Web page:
2. Confirmed credit: In a confirmed credit, the advising bank adds its guarantee to pay the seller to that of the buyer’s issuing bank. Once the advising bank reviews and confirms that all documentary requirements are met, it will pay the seller. The advising bank will then look to the issuing bank for payment. Confirmed Irrevocable letters of credit are used when trading in a high-risk area where war or social, political, or financial instability are real threats. Also common when the seller is unfamiliar with the bank issuing the letter of credit or when the seller needs to use the confirmed letter of credit to obtain financing its bank to fill the order. A confirmed credit is more expensive because the bank has added liability.

Letter of Credit Process

  1. Buyer and seller agree to conduct business. The seller wants a letter of credit to guarantee payment.
  2. Buyer applies to his bank for a letter of credit in favour of the seller.
  3. Buyer’s bank approves the credit risk of the buyer, issues and forwards the credit to its correspondent bank (advising or confirming). The correspondent bank is usually located in the same geographical location as the seller (beneficiary).
  4. Advising bank will authenticate the credit and forward the original credit to the seller (beneficiary).
  5. Seller (beneficiary) ships the goods, then verifies and develops the documentary requirements to support the letter of credit. Documentary requirements may vary greatly depending on the perceived risk involved in dealing with a particular company.
  6. Seller presents the required documents to the advising or confirming bank to be processed for payment.
  7. Advising or confirming bank examines the documents for compliance with the terms and conditions of the letter of credit.
  8. If the documents are correct, the advising or confirming bank will claim the funds by:
  9. Debiting the account of the issuing bank.
  10. Waiting until the issuing bank remits, after receiving the documents.
  11. Reimburse on another bank as required in the credit.
  12. Advising or confirming bank will forward the documents to the issuing bank.
  13. Issuing bank will examine the documents for compliance. If they are in order, the issuing bank will debit the buyer’s account.
  14. Issuing bank then forwards the documents to the buyer.

Letter of Credit Documents

The most common documents include:

  • Commercial Invoice: It includes a description of merchandise, price, FOB origin, and name and address of buyer and seller. The buyer and seller information must correspond exactly to the description in the letter of credit.
  • Bill of Lading: It is a document which shows the receipt of goods for shipment by a freight carrier. It is an evidence of the control of the goods and also acts as an evidence of the carrier’s obligation to transport the goods to their proper destination.
  • Warranty of Title: A warranty given by a seller to a buyer of goods that states that the title being conveyed is good. It is generally issued to the purchaser.
  • Letter of Indemnity: It is a letter specifically indemnifies the purchaser against a certain stated circumstance. Indemnification is generally used to guarantee that shipping documents will be provided in good order when available.

Sample Document: Letter of Credit (Documentary Credit)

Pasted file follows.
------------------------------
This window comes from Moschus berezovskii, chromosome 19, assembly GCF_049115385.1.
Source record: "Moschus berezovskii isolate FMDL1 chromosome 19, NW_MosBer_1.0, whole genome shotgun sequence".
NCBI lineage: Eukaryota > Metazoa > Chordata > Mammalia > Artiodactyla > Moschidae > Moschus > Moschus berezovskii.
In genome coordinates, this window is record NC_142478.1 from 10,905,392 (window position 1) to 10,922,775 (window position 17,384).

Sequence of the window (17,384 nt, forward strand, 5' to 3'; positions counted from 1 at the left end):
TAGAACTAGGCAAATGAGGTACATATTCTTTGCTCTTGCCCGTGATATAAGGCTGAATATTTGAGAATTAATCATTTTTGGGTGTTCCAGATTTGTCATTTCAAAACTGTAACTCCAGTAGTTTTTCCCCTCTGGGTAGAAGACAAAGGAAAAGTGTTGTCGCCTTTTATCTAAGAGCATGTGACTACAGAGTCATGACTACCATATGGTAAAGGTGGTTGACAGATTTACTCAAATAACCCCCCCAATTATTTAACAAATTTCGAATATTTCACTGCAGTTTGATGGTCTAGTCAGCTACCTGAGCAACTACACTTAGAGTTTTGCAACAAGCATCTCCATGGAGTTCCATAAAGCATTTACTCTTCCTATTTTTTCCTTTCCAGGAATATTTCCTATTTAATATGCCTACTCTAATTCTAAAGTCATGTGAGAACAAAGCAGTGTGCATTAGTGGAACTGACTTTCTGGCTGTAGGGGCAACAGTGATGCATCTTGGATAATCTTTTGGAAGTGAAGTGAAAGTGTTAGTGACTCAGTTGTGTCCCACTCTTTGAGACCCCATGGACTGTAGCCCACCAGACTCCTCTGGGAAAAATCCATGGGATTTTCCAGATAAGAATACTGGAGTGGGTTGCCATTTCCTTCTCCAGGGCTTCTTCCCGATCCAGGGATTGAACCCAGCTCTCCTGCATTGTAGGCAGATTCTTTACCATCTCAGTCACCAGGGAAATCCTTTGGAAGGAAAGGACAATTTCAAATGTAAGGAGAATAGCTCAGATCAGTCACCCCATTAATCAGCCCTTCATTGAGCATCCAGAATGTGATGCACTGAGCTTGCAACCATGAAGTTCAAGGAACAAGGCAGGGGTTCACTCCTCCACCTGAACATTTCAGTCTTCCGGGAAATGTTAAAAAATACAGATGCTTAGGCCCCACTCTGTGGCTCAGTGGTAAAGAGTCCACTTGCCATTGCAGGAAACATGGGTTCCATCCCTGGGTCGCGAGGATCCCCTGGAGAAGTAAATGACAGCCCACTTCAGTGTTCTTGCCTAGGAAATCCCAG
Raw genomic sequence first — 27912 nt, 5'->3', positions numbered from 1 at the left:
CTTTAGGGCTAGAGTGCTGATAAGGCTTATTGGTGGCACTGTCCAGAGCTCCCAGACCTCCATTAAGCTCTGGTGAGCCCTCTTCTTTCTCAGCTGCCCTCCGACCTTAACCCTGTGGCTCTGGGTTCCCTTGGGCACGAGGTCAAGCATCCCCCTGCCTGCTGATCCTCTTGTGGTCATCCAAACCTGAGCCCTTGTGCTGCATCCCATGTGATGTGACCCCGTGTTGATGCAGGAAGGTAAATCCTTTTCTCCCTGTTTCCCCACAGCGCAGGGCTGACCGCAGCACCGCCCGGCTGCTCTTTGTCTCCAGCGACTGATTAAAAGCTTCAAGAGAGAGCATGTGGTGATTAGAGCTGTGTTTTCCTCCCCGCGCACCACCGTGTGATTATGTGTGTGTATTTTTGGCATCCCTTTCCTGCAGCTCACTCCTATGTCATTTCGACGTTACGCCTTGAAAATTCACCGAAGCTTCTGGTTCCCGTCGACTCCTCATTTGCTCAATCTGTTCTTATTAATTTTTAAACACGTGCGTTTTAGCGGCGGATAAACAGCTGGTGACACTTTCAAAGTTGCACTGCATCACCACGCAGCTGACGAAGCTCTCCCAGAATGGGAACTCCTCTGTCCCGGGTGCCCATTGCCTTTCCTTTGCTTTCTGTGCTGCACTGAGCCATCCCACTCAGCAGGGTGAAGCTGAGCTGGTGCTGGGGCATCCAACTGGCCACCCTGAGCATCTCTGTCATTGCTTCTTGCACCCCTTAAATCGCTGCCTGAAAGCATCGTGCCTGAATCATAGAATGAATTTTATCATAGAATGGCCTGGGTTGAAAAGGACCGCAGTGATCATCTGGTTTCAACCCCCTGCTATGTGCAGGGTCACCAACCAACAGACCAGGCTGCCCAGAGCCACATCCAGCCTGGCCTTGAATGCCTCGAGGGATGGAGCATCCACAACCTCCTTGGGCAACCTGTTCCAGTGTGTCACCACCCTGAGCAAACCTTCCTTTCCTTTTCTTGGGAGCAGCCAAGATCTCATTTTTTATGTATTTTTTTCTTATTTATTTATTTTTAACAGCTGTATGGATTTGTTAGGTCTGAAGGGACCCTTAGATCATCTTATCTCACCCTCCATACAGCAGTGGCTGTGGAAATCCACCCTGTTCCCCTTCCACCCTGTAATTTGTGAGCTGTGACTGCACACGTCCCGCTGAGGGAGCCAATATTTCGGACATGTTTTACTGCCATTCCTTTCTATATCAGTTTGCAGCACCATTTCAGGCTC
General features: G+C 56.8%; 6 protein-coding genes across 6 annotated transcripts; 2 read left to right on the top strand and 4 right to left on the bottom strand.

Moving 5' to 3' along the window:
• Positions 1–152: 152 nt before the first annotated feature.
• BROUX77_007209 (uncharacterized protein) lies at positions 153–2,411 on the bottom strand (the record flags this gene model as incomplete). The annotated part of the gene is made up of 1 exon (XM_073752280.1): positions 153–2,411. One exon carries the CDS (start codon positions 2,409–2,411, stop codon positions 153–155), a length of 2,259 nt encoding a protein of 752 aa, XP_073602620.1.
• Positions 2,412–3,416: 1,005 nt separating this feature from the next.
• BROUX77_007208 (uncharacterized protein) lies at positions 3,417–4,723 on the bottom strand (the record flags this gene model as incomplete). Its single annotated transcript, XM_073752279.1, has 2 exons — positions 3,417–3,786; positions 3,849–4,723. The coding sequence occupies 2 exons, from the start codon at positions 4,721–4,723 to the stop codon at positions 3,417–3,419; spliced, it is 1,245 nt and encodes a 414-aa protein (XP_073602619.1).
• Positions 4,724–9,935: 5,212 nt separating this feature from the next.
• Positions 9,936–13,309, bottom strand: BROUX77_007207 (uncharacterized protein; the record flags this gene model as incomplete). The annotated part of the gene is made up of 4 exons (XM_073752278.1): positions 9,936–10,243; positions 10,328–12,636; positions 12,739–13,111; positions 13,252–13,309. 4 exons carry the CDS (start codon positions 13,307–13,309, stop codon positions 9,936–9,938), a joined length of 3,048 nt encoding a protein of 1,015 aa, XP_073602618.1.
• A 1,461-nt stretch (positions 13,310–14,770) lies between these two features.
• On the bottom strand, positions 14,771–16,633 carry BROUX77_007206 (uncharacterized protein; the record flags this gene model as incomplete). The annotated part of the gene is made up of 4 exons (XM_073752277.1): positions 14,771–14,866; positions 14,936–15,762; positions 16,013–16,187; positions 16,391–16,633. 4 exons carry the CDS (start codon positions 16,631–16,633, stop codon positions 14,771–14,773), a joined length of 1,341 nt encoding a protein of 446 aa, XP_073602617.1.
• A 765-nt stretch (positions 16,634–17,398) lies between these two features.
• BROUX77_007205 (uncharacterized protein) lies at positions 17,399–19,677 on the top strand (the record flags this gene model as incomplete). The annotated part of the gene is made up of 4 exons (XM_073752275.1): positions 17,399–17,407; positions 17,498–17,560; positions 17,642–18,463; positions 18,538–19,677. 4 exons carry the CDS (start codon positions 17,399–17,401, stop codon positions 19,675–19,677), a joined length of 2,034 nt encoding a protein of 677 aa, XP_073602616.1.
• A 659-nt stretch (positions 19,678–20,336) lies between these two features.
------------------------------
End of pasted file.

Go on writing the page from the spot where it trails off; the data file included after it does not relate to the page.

SBRE-777 January 26, 2005

UVW Exports
88 Prosperity Street East, Suite 707
Export-City and Postal Code

Dear Sirs:
We have been requested by The Sun Bank, Sunlight City, Import-Country to advise that they have opened with us their irrevocable documentary credit number SB-87654

For account of DEF Imports, 7 Sunshine Street, Sunlight City, Import-Country in your favor for the amount of not exceeding Twenty Five Thousand U.S. Dollars (US$25,000.00) available by your draft(s) drawn on us at sight for full invoice value

Accompanied by the following documents:
  1. Signed commercial invoice in five (5) copies indicating the buyer’s
    Purchase Order No. DEF-101 dated January 10, 2005
  2. Packing list in five (5) copies.
  3. . Full set 3/3 clean on board ocean bill of lading, plus two (2) non-negotiable copies, issued to order of The Sun Bank, Sunlight City, Import-Country, notify the above accountee, marked “freight Prepaid”, dated latest March 19, 2005, and showing documentary credit number.
  4. Insurance policy in duplicate for 110% CIF value covering Institute Cargo Clauses (A), Institute War and Strike Clauses, evidencing that claims are payable in Import-Country.

Covering: 100 Sets ‘ABC’ Brand Pneumatic Tools, 1/2″ drive,
complete with hose and quick couplings, CIF Sunny Port

Shipment from:Moonbeam Port, Export-Country to Sunny Port, Import-Country
Partial shipmentProhibited
Special conditions:
  1. All documents indicating the Import License No. IP/123456 dated January 18, 2005.
  2. All charges outside the Import-Country are on beneficiary’s account
Documents must be presented for payment within 15 days after the date of shipment.
Draft(s) drawn under this credit must be marked

Drawn under documentary credit No. SB-87654 of The Sun Bank,
Sunlight City, Import-Country, dated January 26, 2005

We confirm this credit and hereby undertake that all drafts drawn under and in conformity with the terms of this credit will be duly honored upon delivery of documents as specified, if presented at this office on or before March 26, 2005

Very truly yours,


Authorized Signature

Unless otherwise expressly stated, this Credit is subject to the Uniform Customs and Practice for Documentary Credits, 1993 Revision, International Chamber of Commerce Publication No. 500.